Our contact center will be closed for staff training from 1:00 p.m. (CT), Tuesday, May 31 through 5:00 p.m. (CT) Wednesday, June 1. We look forward to serving you again beginning at 8:00 a.m. (CT) on Thursday, June 2, 2022. Thank you for your patience as we work to provide you even better service in the future.
You’ve probably heard sugar is bad for your teeth since you were a young child — but do you know why? Learn more and see how easy it can be to cut down on sugar and limit its effects on your teeth.
As much as you might like sugar, the bacteria in your mouth are even more fond of it. Bacteria feed on sugar, forming dental plaque that becomes acidic and makes holes in your teeth — in other words, it causes cavities. That plaque can also lead to gum disease and bad breath.
It’s well known that many tempting foods are full of sugar, including cookies, pies, cakes, candy, ice cream, frosting and non-diet soda. Sticky sweets that linger on your teeth – like caramels and dried fruit – are especially damaging.
However, you may be shocked to find many other items — including some considered to be healthy and others that don’t even taste sweet — contain large amounts of added sugar, including:
Foods that are high in carbs, like chips, pretzels, and crackers can also damage teeth. That’s because these foods can stick in your teeth and break down into cavity-causing sugar.
Whenever possible avoid foods and drinks that are high in sugar (hint: use these tips to outsmart your sweet tooth). If you do indulge, do so in moderation. The American Heart Association recommends no more than six teaspoons of sugar a day for most women and nine teaspoons for most men.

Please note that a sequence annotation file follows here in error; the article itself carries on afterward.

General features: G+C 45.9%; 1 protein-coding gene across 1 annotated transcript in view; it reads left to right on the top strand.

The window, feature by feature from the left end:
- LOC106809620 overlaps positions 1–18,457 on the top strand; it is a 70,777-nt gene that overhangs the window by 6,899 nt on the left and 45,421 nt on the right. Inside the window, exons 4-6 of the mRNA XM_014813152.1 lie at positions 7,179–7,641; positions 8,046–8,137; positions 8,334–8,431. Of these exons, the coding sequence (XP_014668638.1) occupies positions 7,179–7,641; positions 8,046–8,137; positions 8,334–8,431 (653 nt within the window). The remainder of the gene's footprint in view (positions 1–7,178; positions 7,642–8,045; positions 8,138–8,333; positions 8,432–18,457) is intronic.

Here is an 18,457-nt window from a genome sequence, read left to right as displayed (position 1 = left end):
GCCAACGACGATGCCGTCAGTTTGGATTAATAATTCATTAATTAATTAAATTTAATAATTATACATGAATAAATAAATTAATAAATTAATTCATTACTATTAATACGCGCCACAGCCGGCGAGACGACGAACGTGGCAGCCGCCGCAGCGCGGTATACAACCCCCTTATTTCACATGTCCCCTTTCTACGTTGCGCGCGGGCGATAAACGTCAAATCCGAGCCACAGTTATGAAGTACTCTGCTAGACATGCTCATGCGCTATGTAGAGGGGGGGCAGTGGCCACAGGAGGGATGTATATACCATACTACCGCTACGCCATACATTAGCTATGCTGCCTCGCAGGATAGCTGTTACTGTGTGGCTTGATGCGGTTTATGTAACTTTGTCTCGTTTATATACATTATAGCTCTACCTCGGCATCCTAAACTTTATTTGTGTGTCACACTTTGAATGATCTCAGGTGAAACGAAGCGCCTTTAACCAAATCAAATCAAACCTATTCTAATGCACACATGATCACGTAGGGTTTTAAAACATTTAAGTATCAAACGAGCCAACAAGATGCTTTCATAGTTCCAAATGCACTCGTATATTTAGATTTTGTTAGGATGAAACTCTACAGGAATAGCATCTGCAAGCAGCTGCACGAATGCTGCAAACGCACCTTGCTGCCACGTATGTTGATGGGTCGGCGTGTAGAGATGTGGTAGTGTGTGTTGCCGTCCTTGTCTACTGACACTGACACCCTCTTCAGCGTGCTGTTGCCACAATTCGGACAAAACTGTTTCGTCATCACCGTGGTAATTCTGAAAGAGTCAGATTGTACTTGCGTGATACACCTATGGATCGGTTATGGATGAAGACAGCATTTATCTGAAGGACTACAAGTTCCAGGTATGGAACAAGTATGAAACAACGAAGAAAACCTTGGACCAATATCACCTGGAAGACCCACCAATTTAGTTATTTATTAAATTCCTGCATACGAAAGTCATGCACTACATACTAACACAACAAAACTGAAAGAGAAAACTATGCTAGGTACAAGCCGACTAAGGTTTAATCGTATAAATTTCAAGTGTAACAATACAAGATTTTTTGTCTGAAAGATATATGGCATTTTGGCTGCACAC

When you eat or drink something sugary, do it at mealtime rather than as a snack. Your mouth produces more saliva at a meal, helping wash away sugar. If you snack or sip on high-sugar items frequently, you’re exposing your teeth to sugar more often, increasing your risk of cavities.
After consuming something sugary, drink water to help remove some of the sugar from your teeth. Chewing sugar-free gum can also stimulate your saliva flow to help clean your teeth.
As part of a healthy, well-balanced diet eat plenty of fruits, vegetables, nuts, seeds, whole grains, low-sugar dairy products, and water. You may also want to try low-sugar versions of some popular sweet foods and drinks, as long as they aren’t acidic.
In addition to eating less sugar, you can greatly reduce your risk of cavities by brushing twice a day with fluoride toothpaste for two minutes each time, flossing daily and visiting your dentist regularly.